Thank you for entering the Hinterland Who’s Who Bat Contest! We will be doing our random draw on November 1st, so check back to see when we announce the winners!
Did you get the correct answers?
Myth 1: False. Any animal has the ability to carry infectious diseases. A very low percentage of bats carry rabies. You can not catch rabies just by being near a bat. Rabies is transmitted via saliva, so you would have to be bitten by a bat to be infected. Learn more >
Myth 2: False. Bats can see both at night and during the day. Bats also use echolocation to help them maneuver and catch food. Learn more >
Myth 3: False. Bats use echolocation to ensure they don’t fly into objects that get in their way. They can spot objects the width of a human hair, so the chances of them touching down in your curls is minimal. If you sense bats around your head chances are you’re standing in the middle of a swarm of flying insects tasty to bats. Learn more >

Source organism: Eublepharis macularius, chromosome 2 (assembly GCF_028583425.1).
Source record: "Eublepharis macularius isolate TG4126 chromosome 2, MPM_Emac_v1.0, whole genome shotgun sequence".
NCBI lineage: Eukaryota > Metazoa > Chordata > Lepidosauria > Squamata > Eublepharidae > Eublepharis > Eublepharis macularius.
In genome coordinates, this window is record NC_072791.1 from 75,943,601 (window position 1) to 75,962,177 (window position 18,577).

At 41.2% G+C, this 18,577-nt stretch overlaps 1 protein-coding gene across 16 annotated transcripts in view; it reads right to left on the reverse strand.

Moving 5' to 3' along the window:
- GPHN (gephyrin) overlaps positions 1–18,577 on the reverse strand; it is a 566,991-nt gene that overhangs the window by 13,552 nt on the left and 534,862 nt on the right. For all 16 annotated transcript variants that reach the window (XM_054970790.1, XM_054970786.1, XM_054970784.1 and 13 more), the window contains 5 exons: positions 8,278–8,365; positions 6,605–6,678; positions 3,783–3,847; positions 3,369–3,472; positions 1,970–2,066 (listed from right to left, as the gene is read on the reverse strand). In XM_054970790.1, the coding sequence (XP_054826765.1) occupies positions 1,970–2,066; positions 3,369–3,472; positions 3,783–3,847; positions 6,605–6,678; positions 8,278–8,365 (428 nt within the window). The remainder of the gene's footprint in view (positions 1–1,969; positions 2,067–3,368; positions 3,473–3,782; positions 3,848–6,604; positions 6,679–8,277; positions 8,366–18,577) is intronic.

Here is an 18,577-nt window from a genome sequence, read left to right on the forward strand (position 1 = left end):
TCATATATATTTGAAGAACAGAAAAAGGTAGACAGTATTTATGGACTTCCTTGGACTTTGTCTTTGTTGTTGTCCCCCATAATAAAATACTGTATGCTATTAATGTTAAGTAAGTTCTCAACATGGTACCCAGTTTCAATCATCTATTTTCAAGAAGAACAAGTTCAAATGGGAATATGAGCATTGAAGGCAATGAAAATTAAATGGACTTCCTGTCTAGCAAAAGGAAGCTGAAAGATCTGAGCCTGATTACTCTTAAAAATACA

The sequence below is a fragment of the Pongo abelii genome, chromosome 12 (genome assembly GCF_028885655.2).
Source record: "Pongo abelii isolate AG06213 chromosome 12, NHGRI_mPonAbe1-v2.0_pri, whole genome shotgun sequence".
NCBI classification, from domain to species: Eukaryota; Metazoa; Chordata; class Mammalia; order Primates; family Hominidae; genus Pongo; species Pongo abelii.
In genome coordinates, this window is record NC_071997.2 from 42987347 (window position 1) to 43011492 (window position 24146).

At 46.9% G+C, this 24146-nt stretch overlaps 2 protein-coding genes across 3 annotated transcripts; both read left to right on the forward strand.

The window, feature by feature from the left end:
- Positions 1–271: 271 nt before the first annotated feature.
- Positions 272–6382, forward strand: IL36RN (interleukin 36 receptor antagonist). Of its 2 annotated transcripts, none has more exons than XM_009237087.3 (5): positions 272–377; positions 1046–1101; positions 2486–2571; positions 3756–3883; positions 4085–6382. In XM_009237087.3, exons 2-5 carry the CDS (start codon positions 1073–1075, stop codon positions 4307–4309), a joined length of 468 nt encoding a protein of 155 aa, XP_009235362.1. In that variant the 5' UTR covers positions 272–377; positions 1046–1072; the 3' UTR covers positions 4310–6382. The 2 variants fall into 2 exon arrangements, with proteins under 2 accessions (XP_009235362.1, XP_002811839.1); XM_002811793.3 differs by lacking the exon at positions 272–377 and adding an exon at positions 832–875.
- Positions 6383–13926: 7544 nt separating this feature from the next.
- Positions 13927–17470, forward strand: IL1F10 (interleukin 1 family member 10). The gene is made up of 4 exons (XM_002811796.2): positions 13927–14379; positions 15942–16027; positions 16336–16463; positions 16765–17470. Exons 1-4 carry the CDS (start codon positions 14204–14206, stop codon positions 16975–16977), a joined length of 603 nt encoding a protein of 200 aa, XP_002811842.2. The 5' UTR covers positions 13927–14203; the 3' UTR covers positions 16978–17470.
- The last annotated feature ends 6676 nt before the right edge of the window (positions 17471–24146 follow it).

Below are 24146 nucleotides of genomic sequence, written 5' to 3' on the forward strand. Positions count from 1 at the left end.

Myth 4: False. Despite what horror movies might suggest, bats don’t suck blood. Only one species — the Vampire bat, found in Mexico and South America — actually consumes blood. The Vampire bat will pierce the skin of sleeping animals like cows, pigs and horses then lap at the blood. So you’re safe! Learn more >
Myth 5: False! Bats are more closely related to humans than rats and mice. Learn more >
Myth 6: False. Bats like to eat airborne pests like mosquitos. They also provide billions of dollars in insect control for the agricultural industry. Learn more >
Bonus: Echo-location. Learn more >